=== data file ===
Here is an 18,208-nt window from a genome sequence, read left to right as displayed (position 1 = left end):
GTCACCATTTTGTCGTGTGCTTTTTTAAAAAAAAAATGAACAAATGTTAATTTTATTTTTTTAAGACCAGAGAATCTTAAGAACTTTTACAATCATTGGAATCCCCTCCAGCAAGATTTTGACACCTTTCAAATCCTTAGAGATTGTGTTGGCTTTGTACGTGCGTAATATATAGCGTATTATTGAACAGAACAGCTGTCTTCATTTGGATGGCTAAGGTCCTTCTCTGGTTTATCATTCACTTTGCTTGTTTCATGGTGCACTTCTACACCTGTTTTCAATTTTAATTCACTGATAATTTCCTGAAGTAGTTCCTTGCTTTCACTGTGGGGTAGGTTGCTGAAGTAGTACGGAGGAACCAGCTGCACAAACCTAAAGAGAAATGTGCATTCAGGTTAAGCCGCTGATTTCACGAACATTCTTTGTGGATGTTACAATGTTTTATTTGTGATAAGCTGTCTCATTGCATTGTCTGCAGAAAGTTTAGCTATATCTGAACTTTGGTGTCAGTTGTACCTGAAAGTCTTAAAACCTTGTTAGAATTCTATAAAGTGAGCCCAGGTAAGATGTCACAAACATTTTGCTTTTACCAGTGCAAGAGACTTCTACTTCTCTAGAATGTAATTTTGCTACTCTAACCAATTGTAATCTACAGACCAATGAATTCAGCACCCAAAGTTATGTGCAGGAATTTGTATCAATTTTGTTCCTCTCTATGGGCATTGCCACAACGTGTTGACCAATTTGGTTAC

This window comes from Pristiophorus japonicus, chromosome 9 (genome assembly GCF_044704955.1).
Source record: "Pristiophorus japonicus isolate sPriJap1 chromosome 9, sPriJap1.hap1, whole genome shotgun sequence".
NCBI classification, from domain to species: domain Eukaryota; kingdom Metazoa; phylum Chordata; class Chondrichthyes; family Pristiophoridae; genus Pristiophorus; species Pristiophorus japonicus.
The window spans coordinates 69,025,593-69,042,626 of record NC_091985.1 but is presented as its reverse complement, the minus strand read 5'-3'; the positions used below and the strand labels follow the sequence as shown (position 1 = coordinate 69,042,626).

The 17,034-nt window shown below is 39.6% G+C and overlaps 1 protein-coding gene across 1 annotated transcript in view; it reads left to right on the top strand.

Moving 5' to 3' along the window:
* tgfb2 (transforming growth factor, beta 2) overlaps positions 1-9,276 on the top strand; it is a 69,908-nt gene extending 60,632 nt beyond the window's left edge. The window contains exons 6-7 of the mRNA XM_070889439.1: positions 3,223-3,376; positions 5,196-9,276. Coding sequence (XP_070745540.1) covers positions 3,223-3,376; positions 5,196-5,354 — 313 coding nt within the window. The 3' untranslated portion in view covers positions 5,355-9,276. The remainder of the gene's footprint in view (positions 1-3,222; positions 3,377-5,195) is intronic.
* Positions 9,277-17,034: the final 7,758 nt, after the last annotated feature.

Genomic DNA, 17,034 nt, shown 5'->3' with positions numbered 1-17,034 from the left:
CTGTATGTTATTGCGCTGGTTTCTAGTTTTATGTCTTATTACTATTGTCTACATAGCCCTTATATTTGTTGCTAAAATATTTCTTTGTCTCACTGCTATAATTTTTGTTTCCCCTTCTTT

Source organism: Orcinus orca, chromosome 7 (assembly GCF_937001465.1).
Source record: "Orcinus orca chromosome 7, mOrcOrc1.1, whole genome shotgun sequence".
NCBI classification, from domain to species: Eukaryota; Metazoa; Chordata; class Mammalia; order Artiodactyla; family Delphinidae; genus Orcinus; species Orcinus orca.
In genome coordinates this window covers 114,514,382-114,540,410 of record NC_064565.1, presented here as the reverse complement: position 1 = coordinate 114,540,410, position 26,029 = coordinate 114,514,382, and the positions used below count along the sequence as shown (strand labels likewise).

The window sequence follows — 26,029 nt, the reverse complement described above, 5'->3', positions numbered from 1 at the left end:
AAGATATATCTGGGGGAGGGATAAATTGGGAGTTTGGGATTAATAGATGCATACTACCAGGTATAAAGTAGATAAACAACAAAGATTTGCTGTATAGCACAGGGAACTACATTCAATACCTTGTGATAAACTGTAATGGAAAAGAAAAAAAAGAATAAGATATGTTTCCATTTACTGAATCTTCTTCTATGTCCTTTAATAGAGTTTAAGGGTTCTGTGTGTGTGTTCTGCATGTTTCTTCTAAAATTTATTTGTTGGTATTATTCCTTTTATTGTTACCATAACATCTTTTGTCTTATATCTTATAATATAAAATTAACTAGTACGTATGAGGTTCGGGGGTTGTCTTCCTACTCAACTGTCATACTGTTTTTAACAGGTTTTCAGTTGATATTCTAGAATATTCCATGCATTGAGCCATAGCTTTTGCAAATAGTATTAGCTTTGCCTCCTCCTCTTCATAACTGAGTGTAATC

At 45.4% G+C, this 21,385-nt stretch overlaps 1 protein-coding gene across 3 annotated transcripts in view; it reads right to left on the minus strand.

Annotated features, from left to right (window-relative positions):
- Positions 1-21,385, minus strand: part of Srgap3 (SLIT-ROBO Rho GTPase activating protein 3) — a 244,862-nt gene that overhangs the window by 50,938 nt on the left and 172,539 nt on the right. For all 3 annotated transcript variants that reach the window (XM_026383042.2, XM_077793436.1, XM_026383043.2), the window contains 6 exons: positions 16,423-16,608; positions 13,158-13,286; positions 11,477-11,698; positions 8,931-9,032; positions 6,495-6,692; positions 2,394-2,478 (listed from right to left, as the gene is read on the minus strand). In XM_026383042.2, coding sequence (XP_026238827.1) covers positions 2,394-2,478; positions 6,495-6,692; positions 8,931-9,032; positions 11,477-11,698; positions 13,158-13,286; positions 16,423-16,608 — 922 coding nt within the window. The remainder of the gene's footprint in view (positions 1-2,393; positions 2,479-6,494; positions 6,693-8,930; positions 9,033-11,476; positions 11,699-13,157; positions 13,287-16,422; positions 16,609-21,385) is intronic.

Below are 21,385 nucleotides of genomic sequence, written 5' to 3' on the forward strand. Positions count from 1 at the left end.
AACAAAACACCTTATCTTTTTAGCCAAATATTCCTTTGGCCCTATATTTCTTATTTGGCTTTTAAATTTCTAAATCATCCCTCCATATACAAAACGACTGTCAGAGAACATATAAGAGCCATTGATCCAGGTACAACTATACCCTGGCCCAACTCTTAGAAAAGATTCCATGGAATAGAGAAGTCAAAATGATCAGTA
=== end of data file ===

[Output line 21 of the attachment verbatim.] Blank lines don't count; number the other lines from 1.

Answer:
- Positions 1-21,385, minus strand: part of Srgap3 (SLIT-ROBO Rho GTPase activating protein 3) — a 244,862-nt gene that overhangs the window by 50,938 nt on the left and 172,539 nt on the right. For all 3 annotated transcript variants that reach the window (XM_026383042.2, XM_077793436.1, XM_026383043.2), the window contains 6 exons: positions 16,423-16,608; positions 13,158-13,286; positions 11,477-11,698; positions 8,931-9,032; positions 6,495-6,692; positions 2,394-2,478 (listed from right to left, as the gene is read on the minus strand). In XM_026383042.2, coding sequence (XP_026238827.1) covers positions 2,394-2,478; positions 6,495-6,692; positions 8,931-9,032; positions 11,477-11,698; positions 13,158-13,286; positions 16,423-16,608 — 922 coding nt within the window. The remainder of the gene's footprint in view (positions 1-2,393; positions 2,479-6,494; positions 6,693-8,930; positions 9,033-11,476; positions 11,699-13,157; positions 13,287-16,422; positions 16,609-21,385) is intronic.